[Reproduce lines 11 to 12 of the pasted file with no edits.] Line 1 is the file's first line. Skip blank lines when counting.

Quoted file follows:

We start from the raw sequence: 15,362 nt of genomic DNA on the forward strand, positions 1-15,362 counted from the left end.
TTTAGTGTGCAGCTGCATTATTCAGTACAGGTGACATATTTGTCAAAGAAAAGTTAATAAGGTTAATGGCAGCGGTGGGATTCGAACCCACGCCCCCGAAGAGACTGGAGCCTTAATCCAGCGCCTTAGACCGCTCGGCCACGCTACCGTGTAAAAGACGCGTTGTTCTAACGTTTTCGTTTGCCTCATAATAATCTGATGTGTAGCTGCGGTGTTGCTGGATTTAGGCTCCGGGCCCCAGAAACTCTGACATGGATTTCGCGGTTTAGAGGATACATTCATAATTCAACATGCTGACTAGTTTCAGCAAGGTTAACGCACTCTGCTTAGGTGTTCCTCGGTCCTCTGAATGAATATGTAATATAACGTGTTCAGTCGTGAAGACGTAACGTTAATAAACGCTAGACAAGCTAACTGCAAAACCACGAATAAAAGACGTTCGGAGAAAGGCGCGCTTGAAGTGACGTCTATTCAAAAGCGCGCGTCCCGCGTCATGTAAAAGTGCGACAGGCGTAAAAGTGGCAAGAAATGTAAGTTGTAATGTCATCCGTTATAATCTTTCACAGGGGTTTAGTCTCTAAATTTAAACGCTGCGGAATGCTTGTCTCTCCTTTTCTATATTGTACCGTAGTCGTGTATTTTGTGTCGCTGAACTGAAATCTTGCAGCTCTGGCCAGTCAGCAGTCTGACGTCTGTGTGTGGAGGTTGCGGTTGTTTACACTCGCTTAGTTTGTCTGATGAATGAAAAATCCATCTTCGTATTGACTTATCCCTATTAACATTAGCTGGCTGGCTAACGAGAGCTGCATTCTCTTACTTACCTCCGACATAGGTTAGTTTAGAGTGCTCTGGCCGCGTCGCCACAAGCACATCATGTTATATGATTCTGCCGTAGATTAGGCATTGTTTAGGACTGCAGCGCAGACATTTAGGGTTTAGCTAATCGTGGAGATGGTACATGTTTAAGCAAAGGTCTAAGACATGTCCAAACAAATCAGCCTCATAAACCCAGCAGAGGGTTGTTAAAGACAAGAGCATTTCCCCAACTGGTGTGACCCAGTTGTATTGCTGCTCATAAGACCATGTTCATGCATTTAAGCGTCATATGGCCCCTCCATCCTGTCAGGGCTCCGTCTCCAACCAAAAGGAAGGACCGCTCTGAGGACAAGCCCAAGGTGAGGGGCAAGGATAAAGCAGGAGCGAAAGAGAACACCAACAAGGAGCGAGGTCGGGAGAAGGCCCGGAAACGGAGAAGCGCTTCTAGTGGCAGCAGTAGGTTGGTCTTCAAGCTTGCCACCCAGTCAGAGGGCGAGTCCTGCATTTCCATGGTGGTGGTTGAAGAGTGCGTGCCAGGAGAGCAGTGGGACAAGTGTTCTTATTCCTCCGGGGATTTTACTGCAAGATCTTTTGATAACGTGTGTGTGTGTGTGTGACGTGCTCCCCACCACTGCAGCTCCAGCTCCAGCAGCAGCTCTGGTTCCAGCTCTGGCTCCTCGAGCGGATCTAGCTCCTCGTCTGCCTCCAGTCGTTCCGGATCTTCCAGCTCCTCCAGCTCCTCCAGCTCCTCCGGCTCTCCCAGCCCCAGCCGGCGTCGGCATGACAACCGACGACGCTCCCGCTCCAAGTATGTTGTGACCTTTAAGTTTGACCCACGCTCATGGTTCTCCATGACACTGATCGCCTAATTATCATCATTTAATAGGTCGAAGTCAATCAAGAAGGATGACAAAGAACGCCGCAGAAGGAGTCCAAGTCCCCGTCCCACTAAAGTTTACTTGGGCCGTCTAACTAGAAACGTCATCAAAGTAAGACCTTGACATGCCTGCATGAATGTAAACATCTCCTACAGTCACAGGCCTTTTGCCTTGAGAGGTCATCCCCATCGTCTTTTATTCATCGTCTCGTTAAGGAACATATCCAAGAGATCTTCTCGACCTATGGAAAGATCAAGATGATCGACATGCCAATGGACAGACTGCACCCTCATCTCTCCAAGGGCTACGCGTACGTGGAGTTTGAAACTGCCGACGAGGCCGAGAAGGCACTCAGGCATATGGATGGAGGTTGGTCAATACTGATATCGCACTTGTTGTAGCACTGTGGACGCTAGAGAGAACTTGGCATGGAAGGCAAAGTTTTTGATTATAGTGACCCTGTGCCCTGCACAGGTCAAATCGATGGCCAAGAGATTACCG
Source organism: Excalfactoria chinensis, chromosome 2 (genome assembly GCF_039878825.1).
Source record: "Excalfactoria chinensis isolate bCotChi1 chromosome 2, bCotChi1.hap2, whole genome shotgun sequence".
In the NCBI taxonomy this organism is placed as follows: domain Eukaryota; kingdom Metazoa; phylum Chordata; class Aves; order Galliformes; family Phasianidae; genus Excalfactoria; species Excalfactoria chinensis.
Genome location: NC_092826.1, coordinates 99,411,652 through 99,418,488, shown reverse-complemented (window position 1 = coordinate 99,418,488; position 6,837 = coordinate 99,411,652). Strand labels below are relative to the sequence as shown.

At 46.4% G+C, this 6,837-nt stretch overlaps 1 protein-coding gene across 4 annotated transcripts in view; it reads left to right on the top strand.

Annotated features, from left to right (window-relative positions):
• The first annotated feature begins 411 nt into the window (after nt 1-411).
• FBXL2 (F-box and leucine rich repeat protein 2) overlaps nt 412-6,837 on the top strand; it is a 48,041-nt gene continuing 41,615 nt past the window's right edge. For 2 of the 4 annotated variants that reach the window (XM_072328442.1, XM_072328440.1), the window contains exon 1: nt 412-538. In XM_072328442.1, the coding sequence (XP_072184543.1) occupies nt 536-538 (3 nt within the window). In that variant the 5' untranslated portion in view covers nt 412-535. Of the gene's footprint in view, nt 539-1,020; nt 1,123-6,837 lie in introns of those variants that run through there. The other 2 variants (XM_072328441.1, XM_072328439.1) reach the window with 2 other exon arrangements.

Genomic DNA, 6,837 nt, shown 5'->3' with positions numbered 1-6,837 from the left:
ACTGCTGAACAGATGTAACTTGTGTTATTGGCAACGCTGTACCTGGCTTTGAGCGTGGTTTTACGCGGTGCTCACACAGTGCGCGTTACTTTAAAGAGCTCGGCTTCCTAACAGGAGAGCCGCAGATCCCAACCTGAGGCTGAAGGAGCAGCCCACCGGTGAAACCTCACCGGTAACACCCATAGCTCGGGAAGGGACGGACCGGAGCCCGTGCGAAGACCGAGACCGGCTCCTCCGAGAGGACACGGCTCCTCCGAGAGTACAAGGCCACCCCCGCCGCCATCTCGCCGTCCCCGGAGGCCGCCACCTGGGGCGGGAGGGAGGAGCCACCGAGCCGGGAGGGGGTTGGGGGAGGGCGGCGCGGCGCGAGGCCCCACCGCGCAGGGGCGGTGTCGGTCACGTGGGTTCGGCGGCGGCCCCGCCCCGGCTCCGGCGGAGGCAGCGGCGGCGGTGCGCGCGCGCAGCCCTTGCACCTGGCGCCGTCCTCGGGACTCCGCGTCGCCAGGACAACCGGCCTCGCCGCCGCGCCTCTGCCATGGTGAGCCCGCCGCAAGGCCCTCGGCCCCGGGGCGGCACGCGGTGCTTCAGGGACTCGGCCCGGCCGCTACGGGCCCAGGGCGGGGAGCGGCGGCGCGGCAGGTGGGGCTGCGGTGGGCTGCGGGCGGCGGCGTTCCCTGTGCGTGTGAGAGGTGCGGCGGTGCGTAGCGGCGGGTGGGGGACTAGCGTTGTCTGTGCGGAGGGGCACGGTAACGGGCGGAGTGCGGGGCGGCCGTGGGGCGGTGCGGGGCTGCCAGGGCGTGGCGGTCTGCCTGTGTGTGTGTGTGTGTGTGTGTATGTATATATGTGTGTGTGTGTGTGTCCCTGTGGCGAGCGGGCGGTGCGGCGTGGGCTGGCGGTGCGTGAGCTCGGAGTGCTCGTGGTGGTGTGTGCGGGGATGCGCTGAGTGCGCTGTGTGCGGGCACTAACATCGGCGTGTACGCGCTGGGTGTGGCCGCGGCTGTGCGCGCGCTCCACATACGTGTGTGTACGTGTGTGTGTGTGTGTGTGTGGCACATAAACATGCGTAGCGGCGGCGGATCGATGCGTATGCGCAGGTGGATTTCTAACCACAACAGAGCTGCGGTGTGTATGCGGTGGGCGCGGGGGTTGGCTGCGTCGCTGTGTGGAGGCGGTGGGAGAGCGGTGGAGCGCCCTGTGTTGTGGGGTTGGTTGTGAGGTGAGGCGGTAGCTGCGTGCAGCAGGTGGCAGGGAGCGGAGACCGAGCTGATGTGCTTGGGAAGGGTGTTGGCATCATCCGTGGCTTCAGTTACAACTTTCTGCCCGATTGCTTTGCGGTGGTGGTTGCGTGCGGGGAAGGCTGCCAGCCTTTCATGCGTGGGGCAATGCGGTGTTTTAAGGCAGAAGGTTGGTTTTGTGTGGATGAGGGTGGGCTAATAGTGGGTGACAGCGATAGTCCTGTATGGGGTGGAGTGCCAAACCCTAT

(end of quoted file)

Genomic DNA, 6,837 nt, shown 5'->3' with positions numbered 1-6,837 from the left:
ACTGCTGAACAGATGTAACTTGTGTTATTGGCAACGCTGTACCTGGCTTTGAGCGTGGTTTTACGCGGTGCTCACACAGTGCGCGTTACTTTAAAGAGCTCGGCTTCCTAACAGGAGAGCCGCAGATCCCAACCTGAGGCTGAAGGAGCAGCCCACCGGTGAAACCTCACCGGTAACACCCATAGCTCGGGAAGGGACGGACCGGAGCCCGTGCGAAGACCGAGACCGGCTCCTCCGAGAGGACACGGCTCCTCCGAGAGTACAAGGCCACCCCCGCCGCCATCTCGCCGTCCCCGGAGGCCGCCACCTGGGGCGGGAGGGAGGAGCCACCGAGCCGGGAGGGGGTTGGGGGAGGGCGGCGCGGCGCGAGGCCCCACCGCGCAGGGGCGGTGTCGGTCACGTGGGTTCGGCGGCGGCCCCGCCCCGGCTCCGGCGGAGGCAGCGGCGGCGGTGCGCGCGCGCAGCCCTTGCACCTGGCGCCGTCCTCGGGACTCCGCGTCGCCAGGACAACCGGCCTCGCCGCCGCGCCTCTGCCATGGTGAGCCCGCCGCAAGGCCCTCGGCCCCGGGGCGGCACGCGGTGCTTCAGGGACTCGGCCCGGCCGCTACGGGCCCAGGGCGGGGAGCGGCGGCGCGGCAGGTGGGGCTGCGGTGGGCTGCGGGCGGCGGCGTTCCCTGTGCGTGTGAGAGGTGCGGCGGTGCGTAGCGGCGGGTGGGGGACTAGCGTTGTCTGTGCGGAGGGGCACGGTAACGGGCGGAGTGCGGGGCGGCCGTGGGGCGGTGCGGGGCTGCCAGGGCGTGGCGGTCTGCCTGTGTGTGTGTGTGTGTGTGTGTATGTATATATGTGTGTGTGTGTGTGTCCCTGTGGCGAGCGGGCGGTGCGGCGTGGGCTGGCGGTGCGTGAGCTCGGAGTGCTCGTGGTGGTGTGTGCGGGGATGCGCTGAGTGCGCTGTGTGCGGGCACTAACATCGGCGTGTACGCGCTGGGTGTGGCCGCGGCTGTGCGCGCGCTCCACATACGTGTGTGTACGTGTGTGTGTGTGTGTGTGTGGCACATAAACATGCGTAGCGGCGGCGGATCGATGCGTATGCGCAGGTGGATTTCTAACCACAACAGAGCTGCGGTGTGTATGCGGTGGGCGCGGGGGTTGGCTGCGTCGCTGTGTGGAGGCGGTGGGAGAGCGGTGGAGCGCCCTGTGTTGTGGGGTTGGTTGTGAGGTGAGGCGGTAGCTGCGTGCAGCAGGTGGCAGGGAGCGGAGACCGAGCTGATGTGCTTGGGAAGGGTGTTGGCATCATCCGTGGCTTCAGTTACAACTTTCTGCCCGATTGCTTTGCGGTGGTGGTTGCGTGCGGGGAAGGCTGCCAGCCTTTCATGCGTGGGGCAATGCGGTGTTTTAAGGCAGAAGGTTGGTTTTGTGTGGATGAGGGTGGGCTAATAGTGGGTGACAGCGATAGTCCTGTATGGGGTGGAGTGCCAAACCCTAT